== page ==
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Barton Backs His Choice for Vacant FERC Seat

February 21, 2000
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Barton Backs His Choice for Vacant FERC Seat

The race for the vacant Republican seat at FERC is getting awfully crowded as a third candidate from Capitol Hill has signaled his interest in the post.

Joseph T. Kelliher, majority counsel for the House Commerce Committee, has said he wants to be considered for the Commission spot, according to Rep. Joe Barton, chairman of the energy and power subcommittee. The Texas Republican said he plans to form a coalition to support Kelliher in his effort.

Kelliher joins Nils Johnson, a long-time energy aide of Sen. Larry E. Craig (R-ID), and McLane Layton, legislative aide and legal counsel on energy issues for Sen. Don Nickles (R-OK), both of whom have thrown their hats into the ring for the FERC position. The post was vacated last month by ex-Commissioner Vicky Bailey, who left to join Cinergy Corp.

Barton made the announcement last Tuesday during a day-long conference sponsored by The Energy Daily and The Hill publications that addressed "The Outlook for Energy Legislation" this year.

Kelliher's energy background - both on Capitol Hill and in the energy industry - dates back to 1985. He has served in his current capacity for the past five years, during which time he was the lead counsel on the electricity restructuring bill that was voted out by the energy and power subcommittee last year. Prior to that, Kelliher was manager of federal affairs for Public Service Electric & Gas Co. He also worked for the American Nuclear Energy Council and served as a legislative assistant to Rep. Barton, where he drafted amendments to the Outer Continental Shelf Lands Act.

Starting in 1985, Kelliher was director of the House Republican Energy and Environment Task Force for two years, during which he spearheaded a drive to overturn the legislative moratoria on offshore oil and gas development. He received his law degree from American University in 1994, and his bachelor of science degree from Georgetown University in 1983.

Separately, Barton still is clinging to the hope that comprehensive legislation to restructure the electricity industry will make it to the president's desk this year. On the House side, "I happen to think the electricity bill [which came out of his subcommittee] is a possible do" in 2000, he said at the conference.

"If you take what we [did] and massage it some," Barton noted he believes it's possible to move a House bill as early as this spring. "The fixings are there. We just have to put it in the oven and cook it a little."

But some of Barton's House colleagues, who also spoke at the conference, weren't nearly as optimistic. "I don't see any bill this year because there are so many interest groups slugging it out," said Rep. Dennis J. Kucinich (D-OH). He believes it would "take a battle" to get a retail power bill on the House floor in 2000.

Rep. Charles Pickering Jr. (R-MS) believes that in the "next few weeks [the] smoke should clear a little bit," and then "[we'll] know what is clear and possible this year." If it turns out that a broad electricity bill isn't in the cards in 2000, Pickering floated the idea of a stand-alone measure that would address the reliability issue by possibly offering tax incentives for generation and transmission.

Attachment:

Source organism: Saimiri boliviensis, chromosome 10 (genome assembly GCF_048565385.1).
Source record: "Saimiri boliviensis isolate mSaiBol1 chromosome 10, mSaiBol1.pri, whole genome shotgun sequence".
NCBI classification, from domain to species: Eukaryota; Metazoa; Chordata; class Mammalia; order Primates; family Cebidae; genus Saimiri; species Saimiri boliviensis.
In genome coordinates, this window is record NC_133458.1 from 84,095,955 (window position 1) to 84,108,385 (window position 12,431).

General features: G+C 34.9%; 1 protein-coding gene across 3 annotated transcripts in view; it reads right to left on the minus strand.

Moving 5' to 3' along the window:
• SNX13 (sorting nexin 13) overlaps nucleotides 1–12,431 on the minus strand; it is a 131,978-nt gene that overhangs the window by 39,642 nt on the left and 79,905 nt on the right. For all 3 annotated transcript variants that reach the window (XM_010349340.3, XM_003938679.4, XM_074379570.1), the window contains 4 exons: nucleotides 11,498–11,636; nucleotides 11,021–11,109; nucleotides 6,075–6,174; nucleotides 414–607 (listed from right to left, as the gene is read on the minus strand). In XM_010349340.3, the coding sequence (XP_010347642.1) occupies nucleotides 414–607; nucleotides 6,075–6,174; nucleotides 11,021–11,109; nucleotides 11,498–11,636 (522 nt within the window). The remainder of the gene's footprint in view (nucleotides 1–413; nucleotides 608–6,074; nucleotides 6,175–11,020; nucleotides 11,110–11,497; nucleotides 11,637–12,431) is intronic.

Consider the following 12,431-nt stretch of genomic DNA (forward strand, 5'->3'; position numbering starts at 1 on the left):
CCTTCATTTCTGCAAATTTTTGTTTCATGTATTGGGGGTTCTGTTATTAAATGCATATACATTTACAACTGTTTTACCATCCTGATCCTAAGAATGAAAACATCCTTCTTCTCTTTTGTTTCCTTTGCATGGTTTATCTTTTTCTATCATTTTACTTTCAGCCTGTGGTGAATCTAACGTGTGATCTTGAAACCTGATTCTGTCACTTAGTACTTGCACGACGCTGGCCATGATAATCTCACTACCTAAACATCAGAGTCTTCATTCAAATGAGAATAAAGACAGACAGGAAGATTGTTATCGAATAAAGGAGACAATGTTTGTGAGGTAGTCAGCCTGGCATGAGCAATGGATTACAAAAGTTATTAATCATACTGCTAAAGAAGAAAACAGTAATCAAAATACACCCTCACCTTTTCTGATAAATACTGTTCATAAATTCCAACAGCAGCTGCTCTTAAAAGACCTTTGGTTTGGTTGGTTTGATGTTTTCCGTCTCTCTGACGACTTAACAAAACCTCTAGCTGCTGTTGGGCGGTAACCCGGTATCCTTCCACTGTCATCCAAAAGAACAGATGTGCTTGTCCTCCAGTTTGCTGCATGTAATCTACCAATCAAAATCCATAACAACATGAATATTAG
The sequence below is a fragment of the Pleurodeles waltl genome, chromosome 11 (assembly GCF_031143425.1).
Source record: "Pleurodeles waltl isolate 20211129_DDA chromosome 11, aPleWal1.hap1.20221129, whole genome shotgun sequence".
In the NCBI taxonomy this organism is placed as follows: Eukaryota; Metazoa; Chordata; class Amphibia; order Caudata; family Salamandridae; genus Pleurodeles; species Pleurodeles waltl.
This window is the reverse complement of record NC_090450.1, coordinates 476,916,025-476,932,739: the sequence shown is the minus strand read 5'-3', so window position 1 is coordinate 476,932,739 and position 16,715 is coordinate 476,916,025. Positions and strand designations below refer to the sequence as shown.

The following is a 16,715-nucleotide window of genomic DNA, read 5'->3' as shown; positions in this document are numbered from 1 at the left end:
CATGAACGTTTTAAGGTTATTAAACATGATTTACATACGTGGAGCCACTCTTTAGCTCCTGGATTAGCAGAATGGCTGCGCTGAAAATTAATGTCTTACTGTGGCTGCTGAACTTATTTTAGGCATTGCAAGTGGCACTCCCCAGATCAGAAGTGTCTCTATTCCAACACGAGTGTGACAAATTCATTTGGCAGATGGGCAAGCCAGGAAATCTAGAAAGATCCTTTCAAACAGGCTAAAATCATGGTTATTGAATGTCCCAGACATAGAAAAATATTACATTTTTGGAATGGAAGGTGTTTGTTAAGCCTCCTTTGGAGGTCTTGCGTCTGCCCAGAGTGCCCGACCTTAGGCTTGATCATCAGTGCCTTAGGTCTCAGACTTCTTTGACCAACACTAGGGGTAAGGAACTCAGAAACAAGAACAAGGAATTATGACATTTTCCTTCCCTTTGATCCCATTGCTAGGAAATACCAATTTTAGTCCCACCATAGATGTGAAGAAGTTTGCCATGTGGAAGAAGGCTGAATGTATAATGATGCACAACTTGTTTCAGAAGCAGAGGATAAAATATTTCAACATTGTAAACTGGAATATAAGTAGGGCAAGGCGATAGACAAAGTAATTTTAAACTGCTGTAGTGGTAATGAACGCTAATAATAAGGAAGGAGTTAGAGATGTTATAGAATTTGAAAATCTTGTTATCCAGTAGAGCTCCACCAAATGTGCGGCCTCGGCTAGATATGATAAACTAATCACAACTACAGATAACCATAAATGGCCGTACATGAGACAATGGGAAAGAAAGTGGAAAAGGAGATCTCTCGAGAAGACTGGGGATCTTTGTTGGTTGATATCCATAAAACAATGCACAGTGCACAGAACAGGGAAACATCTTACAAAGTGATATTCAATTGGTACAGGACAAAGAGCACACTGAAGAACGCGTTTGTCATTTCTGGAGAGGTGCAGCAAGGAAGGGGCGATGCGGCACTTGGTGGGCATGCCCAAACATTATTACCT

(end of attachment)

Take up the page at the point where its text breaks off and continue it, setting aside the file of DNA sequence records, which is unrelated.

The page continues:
The "potential for a summer crisis" this year would make the argument for at least moving a reliability piece, he said. Other energy-related ornaments could be attached to the reliability measure, but it "cannot be very many [ornaments]," Pickering noted. "It will have to be a small tree" if it is to get through Congress.

If comprehensive electricity legislation fails this year, Barton --- who will be unopposed in next fall's elections --- pledged to take up the banner in the next Congress. In the event that Democrats gain control of the House he said he may be the "docile ranking" member of the subcommittee. However, if Republicans lead the House, he could be a "dark-horse candidate" for chairman of the Commerce Committee.

Although a big supporter of comprehensive legislation, FERC Commissioner William Massey said he had several concerns with the bill that came out of the subcommittee, H.R. 2944. Foremost, he criticized its decision to split transmission jurisdiction between the states and FERC, giving the states authority over transmission that's bundled with retail power transactions and the Commission authority over the transmission of unbundled wholesale transactions. Massey said the "same strand of [lines] should not have competing masters."

Also, he was concerned the measure would "weaken" the Commission's ability to form regional transmission organizations (RTOs). He doesn't believe leaving this responsibility up to transmission companies would be in the best judgment. Moreover, he said Congress shouldn't "chisel in stone" the standards for RTOs, but rather they should be allowed to evolve as the electric market grows.

Massey further said H.R. 2944 may interfere with "good decision-making involving [utility] mergers." Specifically, he cited the bill's 180-day deadline for FERC to act on utility mergers, which he believes could prevent the Commission from conducting thorough analyses of market-power issues. Lastly, he said the bill failed to give the Commission "direct authority" to order the mitigation of market-power concerns.

Susan Parker

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